Which? is recommending that parents replace their Kiddicare Maxi SP Group 0/1/2 child car seat after it achieved the lowest possible score in our car seat test.
To find out which child car seats have passed our tests with flying colours visit our guide to Best Buy child car seats.
Kiddicare Maxi SP – Don’t Buy
The Kiddicare Maxi SP is a popular and cheap child car seat, designed to last children from birth (as a rearward-facing infant carrier) to 25kg (approximately six years old).
Although it has passed the legal safety standards for child car seats (ECE R44/04), we found that it scored just 0% overall in our more demanding crash tests. These include a side impact crash that’s not part of ECE R44/04.
The version of the Kiddicare Maxi SP that we tested is no longer on sale, but we recommend that anyone who already owns one of these car seats replaces it as soon as possible.
Read our full review of the Kiddicare Maxi SP for more on why this car seat did so badly in our tests.
The Which? child car seats test
We test child car seats in front and side impact crash simulations. Both tests are developed from Euro NCAP crash test loads, which are based on typical real-life crashes.
Our results indicate that a child using the Maxi SP would be at risk of serious injury in the crashes we simulated. Other car seats that we’ve tested, particularly our Best Buys, do a better job of restraining a child and reducing the loads placed on a child’s body in a crash.
Poor seat belt routing
The Maxi SP can be used in three different ways.
As a rear-facing Group 0 for children up to 10kg it scores 56%.
As a forward-facing Group 1 for children of 9-18kg it scores only 36% because of poor front and side impact results.
The biggest cause for concern is the position of the adult seat belt when the seat is used for older children. A Group 2 child car seat should hold an older child in place with the adult seat belt across the pelvis and across the shoulder.
But the Kiddicare Maxi SP routes the adult seat belt through the seat, so that the force of a crash is absorbed by the neck and tummy (shown in this picture from our ease of use test). This is an unacceptable outcome in our tests, resulting in a very poor rating for front and side impacts, and leading to a score of 0% for Group 2.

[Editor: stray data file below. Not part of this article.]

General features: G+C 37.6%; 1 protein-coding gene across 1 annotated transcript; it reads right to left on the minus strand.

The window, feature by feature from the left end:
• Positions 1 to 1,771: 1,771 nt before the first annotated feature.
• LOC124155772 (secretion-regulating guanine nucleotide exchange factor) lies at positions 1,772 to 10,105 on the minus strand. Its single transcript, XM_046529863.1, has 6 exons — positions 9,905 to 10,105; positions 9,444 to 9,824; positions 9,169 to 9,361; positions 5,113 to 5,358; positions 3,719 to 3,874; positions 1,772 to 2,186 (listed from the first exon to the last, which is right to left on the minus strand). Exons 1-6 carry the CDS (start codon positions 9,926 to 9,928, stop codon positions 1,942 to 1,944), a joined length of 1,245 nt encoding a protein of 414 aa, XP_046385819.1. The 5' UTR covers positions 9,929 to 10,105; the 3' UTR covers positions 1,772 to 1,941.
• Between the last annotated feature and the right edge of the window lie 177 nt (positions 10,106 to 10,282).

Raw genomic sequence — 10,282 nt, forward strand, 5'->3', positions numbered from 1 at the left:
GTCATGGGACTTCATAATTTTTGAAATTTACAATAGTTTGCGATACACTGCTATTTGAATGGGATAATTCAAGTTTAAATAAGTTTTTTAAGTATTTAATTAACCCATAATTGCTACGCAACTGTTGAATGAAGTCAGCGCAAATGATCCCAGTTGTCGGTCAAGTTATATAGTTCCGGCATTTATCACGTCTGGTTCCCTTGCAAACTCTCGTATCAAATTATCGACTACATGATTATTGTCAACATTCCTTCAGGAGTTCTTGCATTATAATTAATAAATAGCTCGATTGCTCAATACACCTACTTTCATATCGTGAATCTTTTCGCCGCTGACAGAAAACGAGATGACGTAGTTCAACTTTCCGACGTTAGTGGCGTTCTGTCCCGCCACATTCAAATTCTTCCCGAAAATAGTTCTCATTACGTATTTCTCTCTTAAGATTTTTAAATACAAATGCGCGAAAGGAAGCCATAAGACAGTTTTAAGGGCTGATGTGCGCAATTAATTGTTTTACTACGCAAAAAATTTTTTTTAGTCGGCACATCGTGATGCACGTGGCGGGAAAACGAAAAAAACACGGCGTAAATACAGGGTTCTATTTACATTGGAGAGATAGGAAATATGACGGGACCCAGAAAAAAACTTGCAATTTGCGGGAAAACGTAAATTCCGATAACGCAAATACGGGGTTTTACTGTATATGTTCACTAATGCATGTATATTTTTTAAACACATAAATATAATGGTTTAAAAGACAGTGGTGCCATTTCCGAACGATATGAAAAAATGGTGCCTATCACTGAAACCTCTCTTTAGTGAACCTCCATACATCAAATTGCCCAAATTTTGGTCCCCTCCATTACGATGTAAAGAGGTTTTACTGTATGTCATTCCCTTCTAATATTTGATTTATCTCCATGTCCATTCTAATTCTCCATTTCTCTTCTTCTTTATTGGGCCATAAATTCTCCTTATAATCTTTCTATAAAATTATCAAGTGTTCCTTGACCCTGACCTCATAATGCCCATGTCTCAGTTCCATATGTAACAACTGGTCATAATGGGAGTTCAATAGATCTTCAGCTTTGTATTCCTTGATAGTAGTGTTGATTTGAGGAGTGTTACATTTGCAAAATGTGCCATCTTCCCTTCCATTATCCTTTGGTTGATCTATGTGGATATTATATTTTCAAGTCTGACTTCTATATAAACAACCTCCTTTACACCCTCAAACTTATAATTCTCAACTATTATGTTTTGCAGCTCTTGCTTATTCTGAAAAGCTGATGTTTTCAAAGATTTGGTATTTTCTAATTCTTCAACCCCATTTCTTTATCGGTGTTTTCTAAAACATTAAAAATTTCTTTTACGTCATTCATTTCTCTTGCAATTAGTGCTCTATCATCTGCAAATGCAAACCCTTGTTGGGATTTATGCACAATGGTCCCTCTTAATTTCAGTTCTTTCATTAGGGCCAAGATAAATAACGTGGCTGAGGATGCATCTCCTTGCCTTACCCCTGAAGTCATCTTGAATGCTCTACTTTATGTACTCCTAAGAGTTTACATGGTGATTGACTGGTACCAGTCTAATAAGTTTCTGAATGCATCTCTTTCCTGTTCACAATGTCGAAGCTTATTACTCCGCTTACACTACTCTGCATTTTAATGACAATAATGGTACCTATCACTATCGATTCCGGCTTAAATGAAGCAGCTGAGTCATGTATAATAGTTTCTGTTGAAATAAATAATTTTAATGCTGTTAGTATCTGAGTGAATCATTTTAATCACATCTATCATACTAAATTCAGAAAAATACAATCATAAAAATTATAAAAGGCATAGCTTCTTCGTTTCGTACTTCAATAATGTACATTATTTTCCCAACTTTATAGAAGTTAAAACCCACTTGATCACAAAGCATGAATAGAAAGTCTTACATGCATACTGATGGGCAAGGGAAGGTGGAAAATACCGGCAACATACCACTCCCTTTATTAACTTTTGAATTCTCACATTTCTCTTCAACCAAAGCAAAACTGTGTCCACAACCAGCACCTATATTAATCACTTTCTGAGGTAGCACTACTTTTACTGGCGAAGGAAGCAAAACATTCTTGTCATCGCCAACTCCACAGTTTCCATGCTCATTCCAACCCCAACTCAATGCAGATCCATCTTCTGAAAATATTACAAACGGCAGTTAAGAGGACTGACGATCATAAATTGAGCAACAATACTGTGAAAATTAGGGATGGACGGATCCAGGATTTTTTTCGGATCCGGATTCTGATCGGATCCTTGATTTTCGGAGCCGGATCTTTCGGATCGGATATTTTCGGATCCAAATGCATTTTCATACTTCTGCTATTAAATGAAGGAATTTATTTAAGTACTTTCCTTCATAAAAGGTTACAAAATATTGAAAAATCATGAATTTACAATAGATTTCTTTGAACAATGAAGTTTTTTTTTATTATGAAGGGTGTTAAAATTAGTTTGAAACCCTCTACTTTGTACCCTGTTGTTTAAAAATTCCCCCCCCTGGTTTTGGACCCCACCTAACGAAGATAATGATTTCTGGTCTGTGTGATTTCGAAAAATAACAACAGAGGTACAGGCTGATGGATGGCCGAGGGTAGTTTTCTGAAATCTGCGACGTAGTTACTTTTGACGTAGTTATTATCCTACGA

We also found that it is easy to fit the seat incorrectly, which can prevent the seat from providing the protection it should in an accident.
Because the seat can be used in three different ways, and we expect that parents will use the seat in all three of them, the overall Which? test score is limited to the lowest score that the seat achieved. So the overall score is limited to 0%.
Kiddicare offers to refund or exchange
Which? is pleased to see that Kiddicare has responded to the results of our tests and is offering a solution to parents who already own the Maxi SP.
Alex Fisher, Commercial Director at Kiddicare says: ‘Kiddicare works closely with its own brand manufacturers to develop and improve its products. All Kiddicare car seats meet the official and current ECE R44/04 European safety standard, however, we recognise that customers may be concerned by the Which? test findings.
‘Therefore, Kiddicare will be happy to exchange any Kiddicare Maxi SP car seat for an alternative Kiddicare own brand car seat, or provide the customer with a credit or refund, either in-store or via our central customer care team.’
Parents who own the Maxi SP car seat should note that any ECE R44/04 approved child car seat is better than no car seat at all and that they should continue to use the Maxi SP until finding a suitable replacement.
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